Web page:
Mr. Snerdley, has Bush even said that? Has Bush has said he would go into Iraq even if there were no weapons of mass destruction? Bush has said that, too? So Kerry is echoing a position. Now, you have to wonder, they know where their base is on this. They know what their base wants to hear, and they didn’t get to hear it much at the convention. The base didn’t get to hear what they wanted to hear. I mean they got militarism, they got we’re strong, we’re tough, we’re mighty mice, we have got big biceps here, we can protect you. It’s what they heard and it’s not what they wanted to hear. And now Kerry’s come out and done this. You have to wonder why. You can maybe go back and look at two things. We have heard and we’ve talked over the recent weeks about how the Kerry campaign thinks the election is over. They’ve got it in the bag. They’ve got it out there. And so they can say whatever they want, and Kerry can give himself the positioning he needs to be able to execute whatever he needs to execute when he is in the Oval Orifice.
Or, you can assume that they’ve got some internal polling data that suggests that all this so-called American opposition to the Iraq war ain’t what it is said to be, that there may be a lot more support for the Iraq war in this country than is being reported. And I would draw an analogy to this. Take you back to the debates in 2000. Gore and Bush. I about fell off — well, no, it’s not possible for that to happen, because I don’t sit in a chair. Well, I almost stood up. Let’s put it that way, when I heard Gore talking about how he’s for hunting. And he wasn’t going to take hunters’ guns away from them. This was a Democrat, liberal Democrat candidate for president. And he made a point in a debate of addressing hunters and said he wasn’t going to take their guns away.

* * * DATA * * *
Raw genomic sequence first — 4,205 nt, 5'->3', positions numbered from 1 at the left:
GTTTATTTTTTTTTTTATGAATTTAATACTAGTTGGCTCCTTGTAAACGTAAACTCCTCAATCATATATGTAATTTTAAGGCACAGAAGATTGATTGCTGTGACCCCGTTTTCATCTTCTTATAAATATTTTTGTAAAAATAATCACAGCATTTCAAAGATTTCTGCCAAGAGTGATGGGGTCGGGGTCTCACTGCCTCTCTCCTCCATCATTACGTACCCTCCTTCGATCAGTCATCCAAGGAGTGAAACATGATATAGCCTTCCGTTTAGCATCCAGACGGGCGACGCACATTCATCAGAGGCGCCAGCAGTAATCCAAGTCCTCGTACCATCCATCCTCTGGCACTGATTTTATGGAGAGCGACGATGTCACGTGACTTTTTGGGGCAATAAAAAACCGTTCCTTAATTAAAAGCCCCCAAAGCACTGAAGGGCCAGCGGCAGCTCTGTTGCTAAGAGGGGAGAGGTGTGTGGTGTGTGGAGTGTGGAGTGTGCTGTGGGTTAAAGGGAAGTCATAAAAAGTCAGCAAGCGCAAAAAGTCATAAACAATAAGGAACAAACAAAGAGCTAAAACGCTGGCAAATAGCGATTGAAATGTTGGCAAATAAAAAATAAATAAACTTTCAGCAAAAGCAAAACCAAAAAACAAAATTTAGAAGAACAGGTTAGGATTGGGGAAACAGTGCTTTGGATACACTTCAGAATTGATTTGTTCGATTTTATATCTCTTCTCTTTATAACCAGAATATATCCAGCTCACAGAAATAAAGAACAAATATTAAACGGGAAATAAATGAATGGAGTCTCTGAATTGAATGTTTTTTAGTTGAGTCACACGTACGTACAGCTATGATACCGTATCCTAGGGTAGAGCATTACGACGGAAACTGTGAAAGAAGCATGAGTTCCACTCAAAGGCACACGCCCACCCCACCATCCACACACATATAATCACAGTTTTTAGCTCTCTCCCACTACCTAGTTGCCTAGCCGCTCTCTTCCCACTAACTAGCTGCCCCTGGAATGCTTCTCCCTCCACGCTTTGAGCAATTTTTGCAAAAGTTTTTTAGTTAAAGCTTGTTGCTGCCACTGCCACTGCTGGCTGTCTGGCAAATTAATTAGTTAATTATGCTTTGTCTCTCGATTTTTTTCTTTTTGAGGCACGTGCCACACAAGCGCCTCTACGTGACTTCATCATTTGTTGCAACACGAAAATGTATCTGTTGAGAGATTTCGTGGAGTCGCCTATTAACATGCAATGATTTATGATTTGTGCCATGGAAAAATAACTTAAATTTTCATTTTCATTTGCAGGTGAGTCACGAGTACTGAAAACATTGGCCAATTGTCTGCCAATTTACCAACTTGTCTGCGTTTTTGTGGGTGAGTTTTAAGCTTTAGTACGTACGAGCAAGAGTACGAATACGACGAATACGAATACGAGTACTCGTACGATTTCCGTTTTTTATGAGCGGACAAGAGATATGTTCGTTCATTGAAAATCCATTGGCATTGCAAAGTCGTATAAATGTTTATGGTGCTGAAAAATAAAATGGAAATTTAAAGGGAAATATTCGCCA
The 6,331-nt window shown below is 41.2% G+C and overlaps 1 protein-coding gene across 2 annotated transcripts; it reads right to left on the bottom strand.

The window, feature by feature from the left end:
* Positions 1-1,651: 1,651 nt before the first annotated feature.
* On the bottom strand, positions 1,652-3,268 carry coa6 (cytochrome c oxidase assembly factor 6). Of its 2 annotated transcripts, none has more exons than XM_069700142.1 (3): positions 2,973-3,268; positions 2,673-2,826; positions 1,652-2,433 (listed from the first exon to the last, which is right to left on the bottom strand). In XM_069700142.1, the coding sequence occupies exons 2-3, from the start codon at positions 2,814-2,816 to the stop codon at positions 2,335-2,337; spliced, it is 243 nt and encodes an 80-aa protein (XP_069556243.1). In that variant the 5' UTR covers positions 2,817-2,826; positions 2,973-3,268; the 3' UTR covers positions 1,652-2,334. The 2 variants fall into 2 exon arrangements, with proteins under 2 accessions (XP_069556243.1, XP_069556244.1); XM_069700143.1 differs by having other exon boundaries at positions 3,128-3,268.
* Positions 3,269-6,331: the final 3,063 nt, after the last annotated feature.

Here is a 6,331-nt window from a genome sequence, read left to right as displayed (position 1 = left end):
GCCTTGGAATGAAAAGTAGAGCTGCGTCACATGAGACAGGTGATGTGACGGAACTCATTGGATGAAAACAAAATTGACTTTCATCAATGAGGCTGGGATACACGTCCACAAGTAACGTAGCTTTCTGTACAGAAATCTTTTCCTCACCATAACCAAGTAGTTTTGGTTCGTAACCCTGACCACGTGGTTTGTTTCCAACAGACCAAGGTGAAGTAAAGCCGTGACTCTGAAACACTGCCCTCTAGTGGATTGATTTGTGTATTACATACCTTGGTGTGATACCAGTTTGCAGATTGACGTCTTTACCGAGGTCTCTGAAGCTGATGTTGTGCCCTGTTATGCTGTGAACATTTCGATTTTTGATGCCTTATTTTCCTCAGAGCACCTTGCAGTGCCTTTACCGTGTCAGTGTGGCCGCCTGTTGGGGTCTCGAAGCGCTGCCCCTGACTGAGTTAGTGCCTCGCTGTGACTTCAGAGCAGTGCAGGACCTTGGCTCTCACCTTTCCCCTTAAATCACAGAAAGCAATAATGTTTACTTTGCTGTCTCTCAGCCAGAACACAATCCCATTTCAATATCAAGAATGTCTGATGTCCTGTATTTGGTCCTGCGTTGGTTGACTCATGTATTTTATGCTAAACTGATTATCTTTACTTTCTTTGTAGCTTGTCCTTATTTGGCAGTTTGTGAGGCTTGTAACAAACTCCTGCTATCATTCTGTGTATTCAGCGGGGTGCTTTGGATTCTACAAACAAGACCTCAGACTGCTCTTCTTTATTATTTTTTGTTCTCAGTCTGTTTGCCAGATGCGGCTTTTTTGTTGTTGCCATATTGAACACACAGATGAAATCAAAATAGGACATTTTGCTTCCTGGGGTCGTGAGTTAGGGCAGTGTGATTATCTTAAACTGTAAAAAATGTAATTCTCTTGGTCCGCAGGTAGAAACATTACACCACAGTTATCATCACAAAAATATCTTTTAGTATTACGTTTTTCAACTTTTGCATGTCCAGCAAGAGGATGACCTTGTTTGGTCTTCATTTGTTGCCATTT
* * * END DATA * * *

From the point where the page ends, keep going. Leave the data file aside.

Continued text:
I said, “Whoa, what’s this? He’s not been campaigning on this?” Well, we dug deeply, found out there’s polling data out there, and the conventional wisdom is that the whole country hates guns and wants gun control and wants guns taken out of people’s hand. It’s not true. And Gore had to make that admission in the debate. Now we’ve seen Kerry out there with his rifle and musket, and staving off the continental army, whatever he’s doing, trying to make it look like he’s a tough guy, shooting quail or what have you. So we know that issue is not what the left portrays it to be. We also know that abortion is not the issue it’s portrayed to be, otherwise they’d be on that in this campaign. Do you note there’s no domestic agenda that the libs are talking about, other than health care and some of these things. But all these hot button social issues that they thought they owned, they aren’t talking about. And now this. Now Kerry’s out flip-flopping on Iraq, and (Kerry impression), “Yes, I’d have gone in there, I would have done it without weapons of mass destruction.”
I think we’re in the midst — and I’ve said this before — I think we’re in the midst of an implosion, and there’s one thing, folks, that I’ve said this countless times, but I’m going to say it again and maybe rephrase it. Based on what we learned earlier this week about this Gang of 500 and the way they do get together and plan an agenda. There’s even less reason to trust what is in leading elite media newspapers and on elite media newscasts. There’s less reason to trust it because they are agenda driven. The agenda is the election of Kerry, but the candidate cannot afford to ignore what his own polling might actually tell him. So I’m going to go and vote for option two, that the reason Kerry’s flip-flopping on Iraq is because as hard as Michael Moore’s worked and as hard as all these kook and fringe people on the Democrat left have worked, by no means is this country anywhere near a majority that says get us out of Iraq and we shouldn’t have gone, because if it were, that’s where Kerry would be, and he’s not. He’s on the opposite side.
END TRANSCRIPT


<*ICON*>Your Resource for Combating the Partisan Media, Liberals and Bush-Haters…
<a target=new href=”/home/menu/fstack.guest.html”>(…Rush’s John F. Kerry Stack of Stuff packed with quotes, flips & audio!)</a></span>

Pin It on Pinterest

Share This